The Canadian government says it will resettle only 10,000 Syrian refugees by the end of this year – less than half the number it promised earlier, reported BBC.

But it said was still committed to bringing another 15,000 refugees from Syria by the end of February.

It had previously promised to take in 25,000 by the year’s end.

Those who will be considered refugees include families, women at risk, and gay men and women.

CBC News had reported that the federal government would limit the resettlement to women, children and families only.

The newly elected Liberal government had committed itself to bringing in refugees in during the election campaign.

Officials said the delay did not have to do with security concerns.

Prime Minister Justin Trudeau said he rejected the idea of “exclusion” for single men.

“We want them to have a roof over their head, and the right support,” said Immigration, Refugee and Citizenship Minister John McCallum.

“Through the rest of 2016, we will bring in more refugees,” said Canada’s Immigration and Refugee Minister John McCallum at a news briefing in Ottawa on Tuesday, according to CNN.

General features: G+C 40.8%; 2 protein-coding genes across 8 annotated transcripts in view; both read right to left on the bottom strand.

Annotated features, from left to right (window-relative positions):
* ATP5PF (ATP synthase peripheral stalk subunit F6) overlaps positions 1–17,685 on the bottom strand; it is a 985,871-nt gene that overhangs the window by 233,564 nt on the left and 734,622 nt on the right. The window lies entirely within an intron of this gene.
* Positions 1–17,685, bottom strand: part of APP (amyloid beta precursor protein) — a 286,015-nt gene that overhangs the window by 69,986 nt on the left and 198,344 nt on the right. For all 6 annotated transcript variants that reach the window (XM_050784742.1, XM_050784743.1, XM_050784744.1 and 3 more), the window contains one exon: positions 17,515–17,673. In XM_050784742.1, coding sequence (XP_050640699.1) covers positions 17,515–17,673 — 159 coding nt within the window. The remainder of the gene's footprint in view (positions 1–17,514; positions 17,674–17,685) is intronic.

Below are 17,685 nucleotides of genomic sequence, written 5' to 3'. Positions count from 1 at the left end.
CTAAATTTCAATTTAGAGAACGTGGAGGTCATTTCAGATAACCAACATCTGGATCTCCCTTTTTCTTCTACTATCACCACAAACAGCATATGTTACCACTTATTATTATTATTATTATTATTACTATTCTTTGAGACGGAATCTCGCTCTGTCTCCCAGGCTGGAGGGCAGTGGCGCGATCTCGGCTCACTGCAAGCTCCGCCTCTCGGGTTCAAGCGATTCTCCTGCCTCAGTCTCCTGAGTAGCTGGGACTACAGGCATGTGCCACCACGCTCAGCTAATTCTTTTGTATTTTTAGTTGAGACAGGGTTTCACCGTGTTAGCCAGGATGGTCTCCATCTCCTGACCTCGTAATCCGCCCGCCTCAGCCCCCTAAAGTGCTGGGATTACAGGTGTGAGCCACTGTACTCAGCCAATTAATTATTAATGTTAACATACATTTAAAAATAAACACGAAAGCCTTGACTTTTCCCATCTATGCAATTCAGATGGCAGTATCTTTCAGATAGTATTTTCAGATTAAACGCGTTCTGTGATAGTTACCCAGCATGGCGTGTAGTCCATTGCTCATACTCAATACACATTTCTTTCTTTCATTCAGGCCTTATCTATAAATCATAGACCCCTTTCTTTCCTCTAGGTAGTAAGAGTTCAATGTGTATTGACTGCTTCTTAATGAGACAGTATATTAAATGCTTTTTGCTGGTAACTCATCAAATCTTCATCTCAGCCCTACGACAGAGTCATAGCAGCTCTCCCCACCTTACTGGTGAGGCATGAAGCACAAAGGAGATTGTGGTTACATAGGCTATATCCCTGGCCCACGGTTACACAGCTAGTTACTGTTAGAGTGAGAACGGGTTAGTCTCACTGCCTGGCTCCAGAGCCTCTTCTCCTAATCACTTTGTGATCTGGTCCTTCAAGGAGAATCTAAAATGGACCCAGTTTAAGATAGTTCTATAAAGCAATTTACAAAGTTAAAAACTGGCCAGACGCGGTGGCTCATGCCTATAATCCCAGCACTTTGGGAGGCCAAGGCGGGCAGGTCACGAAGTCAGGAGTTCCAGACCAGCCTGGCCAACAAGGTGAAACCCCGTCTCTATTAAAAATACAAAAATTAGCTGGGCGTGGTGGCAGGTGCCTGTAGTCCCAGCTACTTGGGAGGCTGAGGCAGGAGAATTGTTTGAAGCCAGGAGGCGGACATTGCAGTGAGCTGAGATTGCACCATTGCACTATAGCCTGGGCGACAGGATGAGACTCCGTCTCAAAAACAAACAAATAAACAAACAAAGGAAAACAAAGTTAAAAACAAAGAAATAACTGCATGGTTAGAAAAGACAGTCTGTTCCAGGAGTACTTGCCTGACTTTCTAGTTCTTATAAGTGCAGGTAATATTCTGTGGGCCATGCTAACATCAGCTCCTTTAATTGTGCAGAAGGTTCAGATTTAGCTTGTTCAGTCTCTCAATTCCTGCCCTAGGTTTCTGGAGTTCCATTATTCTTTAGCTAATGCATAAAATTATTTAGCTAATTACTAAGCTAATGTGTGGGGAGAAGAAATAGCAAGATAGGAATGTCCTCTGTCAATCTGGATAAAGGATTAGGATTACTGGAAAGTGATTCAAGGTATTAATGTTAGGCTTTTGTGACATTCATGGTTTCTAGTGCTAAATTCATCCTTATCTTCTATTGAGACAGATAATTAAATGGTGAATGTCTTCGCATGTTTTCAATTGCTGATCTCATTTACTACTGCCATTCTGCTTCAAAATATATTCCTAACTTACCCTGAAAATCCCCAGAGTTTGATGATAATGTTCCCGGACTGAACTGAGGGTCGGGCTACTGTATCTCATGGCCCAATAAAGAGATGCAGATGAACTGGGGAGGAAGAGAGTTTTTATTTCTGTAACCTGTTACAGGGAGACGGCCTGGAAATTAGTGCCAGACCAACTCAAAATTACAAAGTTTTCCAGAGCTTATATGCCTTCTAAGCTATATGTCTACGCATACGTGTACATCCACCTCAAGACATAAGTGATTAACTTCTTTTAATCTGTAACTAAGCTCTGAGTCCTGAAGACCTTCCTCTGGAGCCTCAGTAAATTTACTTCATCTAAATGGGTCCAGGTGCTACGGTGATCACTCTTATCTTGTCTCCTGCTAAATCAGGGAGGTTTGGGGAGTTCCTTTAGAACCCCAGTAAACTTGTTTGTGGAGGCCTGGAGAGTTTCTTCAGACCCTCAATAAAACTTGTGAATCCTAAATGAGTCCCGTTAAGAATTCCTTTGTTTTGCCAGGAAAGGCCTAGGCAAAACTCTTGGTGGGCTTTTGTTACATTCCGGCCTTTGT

“I’ve been saying time and time again, that yes, we want to bring them fast, but we also want to do it right,” he said adding, “I’ve heard Canadians across this country saying, ‘yes you have to do it

right, and if it takes a little bit longer to do it right, then take the extra time.’ “

“It takes a bit of time to put that all in place. We’re happy to take a little more time that originally planned to bring our new friends into the country.”

The refugees will be both privately sponsored and government-assisted, either registered with the UN Refugee Agency or with the government of Turkey.

Government officials promised “robust” health and security screenings, to be done overseas, and said military and private aircraft would assist with transportation of refugees to Canada.

Refugees will go to 36 “destination” cities, 12 of them in Quebec.

Mr. McCallum said the attacks in Paris did not affect the government’s decision to slow down the transport of Syrian refugees, citing the logistical struggles with completing the pledge.